(Bloomberg) -- US regulators are closely looking at cell therapies used to treat blood cancers, focusing on concerns that the treatments may cause additional malignancies as side effects.
The Food and Drug Administration is studying the impact of a type of therapy known as CAR-T, in which immune cells are genetically modified in a laboratory to bind to cancer cells and kill them, according to a statement Tuesday. The high-priced therapies are used in hard-to-treat lymphomas and other blood cancers.
The FDA said it’s investigating reports from clinical trials and post-marketing studies that certain CAR-T therapies may cause malignancies including lymphoma. While the benefits still outweigh potential risks, the regulator said it’s looking at whether there’s a need for regulatory action.
Several CAR-T therapies are being scrutinized by the FDA, including Abecma from Bristol Myers Squibb Co. and Carvykti from Johnson & Johnson. Shares of Cabaletta Bio Inc., which is developing a CAR-T, fell as much as 49% as of 3 p.m. in New York.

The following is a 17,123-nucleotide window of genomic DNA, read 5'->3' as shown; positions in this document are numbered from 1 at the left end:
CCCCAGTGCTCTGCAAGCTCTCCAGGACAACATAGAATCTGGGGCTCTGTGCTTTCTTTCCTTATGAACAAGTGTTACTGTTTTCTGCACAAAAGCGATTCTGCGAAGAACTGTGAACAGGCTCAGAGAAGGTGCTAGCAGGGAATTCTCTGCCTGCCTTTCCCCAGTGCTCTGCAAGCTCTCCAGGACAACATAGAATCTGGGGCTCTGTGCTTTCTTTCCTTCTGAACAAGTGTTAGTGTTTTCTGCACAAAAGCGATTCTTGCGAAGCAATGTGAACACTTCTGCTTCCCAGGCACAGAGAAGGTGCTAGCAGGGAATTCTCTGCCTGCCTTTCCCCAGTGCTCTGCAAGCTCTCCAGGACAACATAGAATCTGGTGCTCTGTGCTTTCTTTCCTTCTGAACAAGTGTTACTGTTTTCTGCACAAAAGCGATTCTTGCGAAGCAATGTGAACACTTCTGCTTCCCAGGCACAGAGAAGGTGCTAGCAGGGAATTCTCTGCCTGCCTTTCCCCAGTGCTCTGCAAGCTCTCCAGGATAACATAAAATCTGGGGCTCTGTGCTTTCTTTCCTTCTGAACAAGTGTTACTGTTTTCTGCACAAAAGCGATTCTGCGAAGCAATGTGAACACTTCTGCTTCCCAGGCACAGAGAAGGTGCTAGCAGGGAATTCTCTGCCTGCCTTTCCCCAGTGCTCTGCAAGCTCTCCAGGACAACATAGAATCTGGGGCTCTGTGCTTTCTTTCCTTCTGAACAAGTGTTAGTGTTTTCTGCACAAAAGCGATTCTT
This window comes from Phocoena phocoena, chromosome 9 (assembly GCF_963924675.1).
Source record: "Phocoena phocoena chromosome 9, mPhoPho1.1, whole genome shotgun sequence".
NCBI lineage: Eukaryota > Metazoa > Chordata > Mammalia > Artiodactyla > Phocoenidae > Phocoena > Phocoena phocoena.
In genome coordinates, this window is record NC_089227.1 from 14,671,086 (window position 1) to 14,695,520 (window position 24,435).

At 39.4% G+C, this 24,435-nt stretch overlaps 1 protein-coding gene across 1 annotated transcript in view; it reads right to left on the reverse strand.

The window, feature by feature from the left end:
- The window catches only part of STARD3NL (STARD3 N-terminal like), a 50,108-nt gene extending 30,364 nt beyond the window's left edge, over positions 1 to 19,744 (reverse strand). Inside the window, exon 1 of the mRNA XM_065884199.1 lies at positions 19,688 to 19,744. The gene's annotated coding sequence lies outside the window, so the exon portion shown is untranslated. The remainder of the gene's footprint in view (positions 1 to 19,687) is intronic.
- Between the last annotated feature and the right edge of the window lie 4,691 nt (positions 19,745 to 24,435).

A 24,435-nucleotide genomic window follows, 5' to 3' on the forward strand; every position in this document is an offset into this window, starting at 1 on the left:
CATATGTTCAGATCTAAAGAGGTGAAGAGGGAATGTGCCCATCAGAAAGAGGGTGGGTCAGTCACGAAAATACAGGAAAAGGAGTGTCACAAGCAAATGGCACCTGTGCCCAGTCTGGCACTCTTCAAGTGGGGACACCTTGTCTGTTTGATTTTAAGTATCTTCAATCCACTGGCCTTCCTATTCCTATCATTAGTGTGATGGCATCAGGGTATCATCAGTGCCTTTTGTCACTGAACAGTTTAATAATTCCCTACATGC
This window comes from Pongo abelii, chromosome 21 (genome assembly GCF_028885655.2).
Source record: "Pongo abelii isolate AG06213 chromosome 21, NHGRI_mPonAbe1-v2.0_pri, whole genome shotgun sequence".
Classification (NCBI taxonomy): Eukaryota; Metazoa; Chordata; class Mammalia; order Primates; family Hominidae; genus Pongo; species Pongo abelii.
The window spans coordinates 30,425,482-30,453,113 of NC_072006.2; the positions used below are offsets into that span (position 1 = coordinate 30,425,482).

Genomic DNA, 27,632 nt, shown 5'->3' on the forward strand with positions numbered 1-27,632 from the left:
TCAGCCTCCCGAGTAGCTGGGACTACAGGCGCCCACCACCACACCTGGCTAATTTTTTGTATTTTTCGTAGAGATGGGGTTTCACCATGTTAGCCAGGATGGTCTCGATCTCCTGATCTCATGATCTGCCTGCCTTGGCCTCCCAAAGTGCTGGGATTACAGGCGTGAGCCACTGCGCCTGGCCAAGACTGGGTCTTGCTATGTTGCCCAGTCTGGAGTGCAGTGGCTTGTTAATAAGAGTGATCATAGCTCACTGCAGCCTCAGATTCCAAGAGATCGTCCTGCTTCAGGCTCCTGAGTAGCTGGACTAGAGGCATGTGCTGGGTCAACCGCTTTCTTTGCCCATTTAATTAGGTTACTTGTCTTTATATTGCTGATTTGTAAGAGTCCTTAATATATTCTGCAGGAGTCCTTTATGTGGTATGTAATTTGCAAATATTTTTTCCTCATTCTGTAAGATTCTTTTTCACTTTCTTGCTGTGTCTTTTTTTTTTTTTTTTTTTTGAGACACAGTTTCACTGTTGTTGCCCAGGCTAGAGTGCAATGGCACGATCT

The focus of the probe may be Novartis AG’s Kymriah, RBC Capital Markets analysts led by Brian Abrahams said in a note to clients. The regulator’s adverse events database points to the therapy as being associated with far more frequent cases of malignancies than other, similar treatments, the note said.
“A distinct pattern emerges in which Novartis’s Kymriah appears to have by far the highest rates,” the RBC analysts said. Novartis’ American depositary receipts fell as much as 0.9%.
More than 10,000 patients have been treated with Kymriah since it was cleared for US use in 2017 and Novartis has not identified a causal relationship between the treatment and secondary cancers, a spokesperson said in an email.
A Bristol spokesperson said the company has treated more than 4,700 patients during and after clinical trials with both Abecma and Breyanzi, another cell therapy named by the FDA, and has not observed any malignancies connected to its CAR-T treatments.
--With assistance from Gerry Smith.
(Updates with comment from Bristol Myers Squibb in final paragraph.)
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